The Next Normal

Principled provocations in education


Substitutes and (in)equity

By Carole Basile - Thursday, February 20, 2020

In previous posts, I’ve introduced the big argument for the Next Education Workforce, offered some thoughts on the relationship between educator development and personalized learning, and asserted that questions about equity need to live at the heart of our work.

As we have engaged schools and districts in this work, we are seeing how prevalent school staffing practices mismanage human capital in ways that impede equity. One of the groups we look at are substitutes — specifically, the unfairness that is a consequence of having to rely on substitutes to fill vacancies when that one teacher is absent from the one-teacher-one-classroom model.

That unfairness falls disproportionately on schools in minority and low-income communities where absentee rates of teachers average 28% and, in some states, are as high as 50%.

Last August, Chicago’s Public radio station WBEZ looked at how teacher vacancies played out across Chicago public schools by race and ethnicity and found the following: There were yearlong teacher vacancies at 99 majority-black schools, 45 majority Hispanic schools, 8 mixed schools and 0 majority-white schools.

These numbers are as distressing as they are unsurprising. Teacher vacancies and turnover have long been associated with the educational attainment gap. And we all know how principals are forced to fill those vacancies: with substitutes, who are often uncertified, unqualified and asked to do little more than making sure nobody gets hurt at school. 

Back in September 2015, the Washington Post published a story headlined “High-poverty schools often staffed by rotating cast of substitutes.” The article notes that “in the troubled schools that serve some of the nation’s neediest children, it is not uncommon for classrooms to churn with substitutes as teachers leave in large numbers each June, or quit midyear, and principals struggle to fill the positions.”

So we come back to the one-teacher-one-classroom model. If you’re a school leader and a teacher falls ill or quits, you’re likely going to a bullpen of substitutes. In the best-case scenario, an experienced substitute who can fill in for a long time, you’re still looking at a considerable time for that substitute to get to know and understand a group of 30 learners. And the best case is rare – and rarer still in low-income and minority-majority school districts.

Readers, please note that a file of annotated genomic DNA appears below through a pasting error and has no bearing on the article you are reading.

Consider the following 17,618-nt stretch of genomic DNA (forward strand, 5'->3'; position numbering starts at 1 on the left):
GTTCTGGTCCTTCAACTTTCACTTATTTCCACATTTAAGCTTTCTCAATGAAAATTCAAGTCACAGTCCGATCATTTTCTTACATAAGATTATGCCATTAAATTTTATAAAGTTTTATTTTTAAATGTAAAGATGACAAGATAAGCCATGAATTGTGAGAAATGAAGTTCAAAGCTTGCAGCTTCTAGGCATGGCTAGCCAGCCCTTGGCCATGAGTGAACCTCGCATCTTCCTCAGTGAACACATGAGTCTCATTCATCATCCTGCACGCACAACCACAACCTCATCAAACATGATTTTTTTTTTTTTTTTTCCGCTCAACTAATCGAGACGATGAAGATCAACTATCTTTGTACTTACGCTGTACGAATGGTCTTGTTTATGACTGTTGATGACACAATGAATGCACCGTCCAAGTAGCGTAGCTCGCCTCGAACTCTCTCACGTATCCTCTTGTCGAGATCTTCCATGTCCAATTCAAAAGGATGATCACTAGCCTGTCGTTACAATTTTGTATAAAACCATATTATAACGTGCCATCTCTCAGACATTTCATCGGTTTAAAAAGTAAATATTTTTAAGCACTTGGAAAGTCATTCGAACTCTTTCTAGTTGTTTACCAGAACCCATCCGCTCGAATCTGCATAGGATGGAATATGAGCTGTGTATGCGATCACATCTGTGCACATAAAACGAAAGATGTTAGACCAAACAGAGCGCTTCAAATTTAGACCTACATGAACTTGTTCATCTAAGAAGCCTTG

In contrast, the team-based approach to teaching envisioned in Next Education Workforce models provides a resiliency that the brittleness of the prevalent one-teacher-one-classroom model lacks.

Consider Aesop’s fable about the bundle of sticks: a father summons his quarreling children. He takes one stick and holds it out in front of his chest with two hands and snaps it in half. Then he picks up a bundle of sticks and tries to snap them. They hold.

If one of your team can’t make it to work, you still have most of your team. The day or the week might be different than what it otherwise would have been. But learning need not come to a screeching halt. It will not have to be completely abandoned for the sake of bare-bones classroom management. Every kid will experience some continuity in instruction rather than a complete break. In the best case, in schools and districts that scale Next Education Workforce models, the team would be flexible enough to absorb the absence and maintain instructional quality. Funding currently used for substitutes could be used to build teams in other ways, with more skilled part- or full-time employees who know the learners, hopefully avoiding disruption.

Next Education Workforce models are predicated on the understanding that it is unreasonable (which is a polite way of saying systematically insane) to ask all teachers to be all things to all people. If it’s unreasonable to ask that of full-time certified teachers, how much more unreasonable is it to ask of substitutes?  And how much more systematically insane when, in the aggregate, we require less education, less domain knowledge and less clinical experience than we require of full-time certified teachers?

While some districts maintain meaningful requirements for substitute certification and while some substitutes are formerly certified retired teachers, the fact remains that many substitutes are underprepared. If you’re a hiring manager in a district plugging holes in your staff as fast as you can, you don’t have the luxury of demanding competence, let alone excellence. You’re happy to fulfill the minimum state requirements, which in many states, such as Arizona, require the following: a bachelor’s degree and fingerprint clearance. Districts have the discretion to set their own requirements and demand more skills. But, when a district faces an environment of teacher vacancies and attrition, the market incentives pressure them to lower the bar, not raise it.

But Next Education Workforce models account for part-time educators by design. That’s a universe away from substitution, which accounts for adult bodies but not for instructional quality. Role-specialization, as envisioned in Next Education Workforce models, emphasizes preparation. Ultimately, we should have a regimen of credentials tied to specialized knowledge at various levels so that more people can enter the education workforce. When that’s the case, our “substitutes” will be role players, well-prepared and certified to add meaningful value to classroom learning experiences.

So I think there is a good reason to believe that Next Education Workforce Models have the potential to reduce the prevalence of substitution, the leakage of learning time that substitution causes, and therefore the discriminatory effects that current staffing models reliant on substitution have on low-income and majority-minority schools.